Spending $20,000 on a Lada Niva is kind of like hearing someone spent $30,000+ on the same year Ford F-150 overseas.
Earlier yesterday a member of the Foreign Market Car Sighting’s Facebook group spotted a 1996 Lada Niva in Los Angeles County AKA sunny Southern California.
Here’s his photo below.
While Lada Niva 4x4s are some of the most common off-road-type cars in Europe, specifically Russia, they’re uncommon and almost rare to see in the United States.
Another member of the group mentioned that this particular Niva’s been on sale for several weeks (Facebook ad linked here) for a kind-of shocking price of $20,000.
Here’s the screenshot of that ad plus two more Nivas I found for sale in California.
JDM imports are one thing and, by now, many people know they have to pay a premium for their Skylines and Honda Beats, but, is $20,000 too much, too little, or just right for a used Lada Niva?
Here’s what I found out.
First, you have to understand that the Lada Niva’s design and powertrain have changed very little since it was first engineered in the 1970s and sold in 1977.
Even to this day, Niva 4x4s still used a close variation of the original Fiat 124 engine they used in ’77 except for a switch to fuel-injection and an improved carburetor on some models of Niva in 1993.
Since hitting the market, Lada’s sold over 650,00 Nivas so, hopefully you can see that the Niva was a low-priced, robust, uni-body 4×4 that, since it’s changed very little, remains affordable and easy to maintain and repair.
The Niva is like the Ford F-150, VW Beetle, and, Toyota Corolla of Russia, entry level people movers.
Lada Niva 4x4s are still for sale, new, today.
Lada calls it the Niva Legend and they only cost 808,900 rubles or $13,600 if you bought one new in Russia.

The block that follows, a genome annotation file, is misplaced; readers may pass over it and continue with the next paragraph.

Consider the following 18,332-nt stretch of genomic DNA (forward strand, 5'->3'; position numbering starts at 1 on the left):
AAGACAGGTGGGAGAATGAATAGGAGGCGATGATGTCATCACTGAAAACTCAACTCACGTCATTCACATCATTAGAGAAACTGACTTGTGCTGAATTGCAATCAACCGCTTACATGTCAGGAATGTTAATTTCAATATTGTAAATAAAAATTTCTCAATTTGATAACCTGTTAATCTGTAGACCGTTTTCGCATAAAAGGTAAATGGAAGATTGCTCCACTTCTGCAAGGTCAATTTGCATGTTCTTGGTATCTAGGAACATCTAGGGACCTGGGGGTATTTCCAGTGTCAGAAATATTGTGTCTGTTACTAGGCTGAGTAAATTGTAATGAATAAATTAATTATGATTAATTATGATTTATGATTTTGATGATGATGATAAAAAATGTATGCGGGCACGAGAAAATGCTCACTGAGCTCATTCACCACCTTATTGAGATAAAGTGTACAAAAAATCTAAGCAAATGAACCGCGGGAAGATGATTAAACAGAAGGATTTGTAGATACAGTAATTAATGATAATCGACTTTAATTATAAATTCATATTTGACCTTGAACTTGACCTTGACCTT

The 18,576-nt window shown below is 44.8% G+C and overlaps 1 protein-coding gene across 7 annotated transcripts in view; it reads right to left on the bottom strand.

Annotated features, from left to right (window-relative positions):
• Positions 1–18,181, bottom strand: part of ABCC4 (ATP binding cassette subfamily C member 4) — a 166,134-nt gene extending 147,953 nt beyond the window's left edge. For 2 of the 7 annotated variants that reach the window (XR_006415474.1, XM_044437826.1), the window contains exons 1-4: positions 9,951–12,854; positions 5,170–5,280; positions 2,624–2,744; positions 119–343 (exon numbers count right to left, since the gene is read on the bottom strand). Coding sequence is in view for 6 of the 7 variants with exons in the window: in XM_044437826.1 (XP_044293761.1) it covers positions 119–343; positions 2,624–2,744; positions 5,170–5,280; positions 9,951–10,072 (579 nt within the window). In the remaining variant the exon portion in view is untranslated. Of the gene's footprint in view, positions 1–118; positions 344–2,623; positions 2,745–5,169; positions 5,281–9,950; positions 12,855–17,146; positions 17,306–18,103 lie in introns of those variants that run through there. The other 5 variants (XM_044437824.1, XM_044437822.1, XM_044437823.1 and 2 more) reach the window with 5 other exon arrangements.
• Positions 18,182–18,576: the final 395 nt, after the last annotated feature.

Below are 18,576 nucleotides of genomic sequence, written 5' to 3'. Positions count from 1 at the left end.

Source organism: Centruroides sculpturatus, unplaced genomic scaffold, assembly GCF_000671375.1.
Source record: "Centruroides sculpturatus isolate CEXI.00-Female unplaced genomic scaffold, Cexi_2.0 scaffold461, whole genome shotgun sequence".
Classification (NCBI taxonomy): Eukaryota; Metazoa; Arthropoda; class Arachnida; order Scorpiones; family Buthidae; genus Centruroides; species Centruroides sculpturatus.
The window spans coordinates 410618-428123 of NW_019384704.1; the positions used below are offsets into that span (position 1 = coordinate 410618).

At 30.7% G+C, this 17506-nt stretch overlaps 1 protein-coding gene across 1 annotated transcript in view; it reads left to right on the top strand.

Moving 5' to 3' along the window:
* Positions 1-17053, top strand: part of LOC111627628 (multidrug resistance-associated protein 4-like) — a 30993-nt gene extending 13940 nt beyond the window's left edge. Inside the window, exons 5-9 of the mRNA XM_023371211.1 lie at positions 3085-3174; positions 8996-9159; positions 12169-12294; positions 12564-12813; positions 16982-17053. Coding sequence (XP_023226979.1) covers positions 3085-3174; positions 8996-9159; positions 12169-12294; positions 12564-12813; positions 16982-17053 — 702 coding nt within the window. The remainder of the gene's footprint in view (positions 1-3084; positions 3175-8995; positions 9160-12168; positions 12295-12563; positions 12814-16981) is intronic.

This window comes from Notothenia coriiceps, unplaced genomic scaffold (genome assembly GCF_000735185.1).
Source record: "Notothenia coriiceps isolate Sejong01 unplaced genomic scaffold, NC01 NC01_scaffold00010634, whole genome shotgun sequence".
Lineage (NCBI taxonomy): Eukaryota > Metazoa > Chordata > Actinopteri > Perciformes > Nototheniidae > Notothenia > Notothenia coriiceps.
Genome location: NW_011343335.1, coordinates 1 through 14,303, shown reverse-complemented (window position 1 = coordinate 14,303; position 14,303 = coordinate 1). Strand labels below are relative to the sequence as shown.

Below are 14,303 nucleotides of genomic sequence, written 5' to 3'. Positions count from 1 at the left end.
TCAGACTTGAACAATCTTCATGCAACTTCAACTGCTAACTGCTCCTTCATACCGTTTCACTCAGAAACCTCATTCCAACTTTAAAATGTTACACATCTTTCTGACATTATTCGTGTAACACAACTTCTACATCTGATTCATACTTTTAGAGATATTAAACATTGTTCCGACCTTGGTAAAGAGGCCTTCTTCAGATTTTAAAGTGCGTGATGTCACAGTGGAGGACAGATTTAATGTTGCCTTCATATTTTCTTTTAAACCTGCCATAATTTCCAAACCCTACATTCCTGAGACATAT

So, if they’re still for sale, new, how much do used Lada Nivas cost?
Like most used car sales, there are Craigslist-type sites and Russia is no exception.
According to a search on Auto.drom.ru, a popular used car site in Russia, used Lada Nivas cost around 170,000 rubles or roughly $2,800.
But, as you can see, you can get Nivas for close to half that, too.
Of course, buying carssight unseen in Russia, is a gamble but, as hinted at, you have to remember these are super simple cars that, if it’s at least running and driving, is a good start to future used Lada Niva ownership.
“(Ladas) it’s a simple car, that’s fun to work on with many English instructions on Youtube., says /u/f_thisguy on a Reddit thread advising someone purchasing a used Lada. “If properly maintained, it’s reliable. Parts can be found easily, even on European webshops, that ship internationally, parts are very cheap in general, but watch out for quality.”
“Despite their reputation they can be very reliable providing you take proper care of them,” says /u/khaotik03 on the same thread. “Keep up with maintenance but expect to fix minor s*** too.”
With that information established, let’s return to our $20,000 Niva, are you getting ripped off?
If you refuse to do your homework and take a chance, maybe not.
But, if you have money to throw around and a good head on your shoulders willing to Google around, kind of.
You’re going to have find a used Niva 4×4 in Russia or from a European used car dealership and arrange payment and shipping to the nearest US port.
As that bit’s beyond my purview, as they say in any college-level math book, that bit of legwork “is left as an exercise for the reader.”
According to CarShipping.com, the cost of shipping a car from Russia is about $1,500-$3,000.
So, let’s say you buy a used Niva for $2,800, throw in another $1,000 for the auction site and miscellaneous fees, tack on the $3,000 shipping and let’s budget another $2,000 for title, registration, new tires and all that jazz, and you’ve got a new-to-you Niva for under $10,000.
Admittedly this cheaper method, if it’s feasible, doesn’t take into account if it’s running or not which, if you’re doing your due diligence, should be up to you to determine, by video from the seller, that your Niva is actually in OK condition (running and driving.)
So, is $20,000 way too much for a Niva from ’96?
On face value, yes!
But, if you do your homework, search online, and figure out how to get one over here, you can get one for significantly cheaper.
I suppose if you’re absolutely too lazy to figure it out or $20,000 is hardly a dent in your disposable income, a $20,000 Lada Niva might be just the right price for you.
Are you someone familiar with importing Ladas to the United States? Please leave your .02 in the comments below.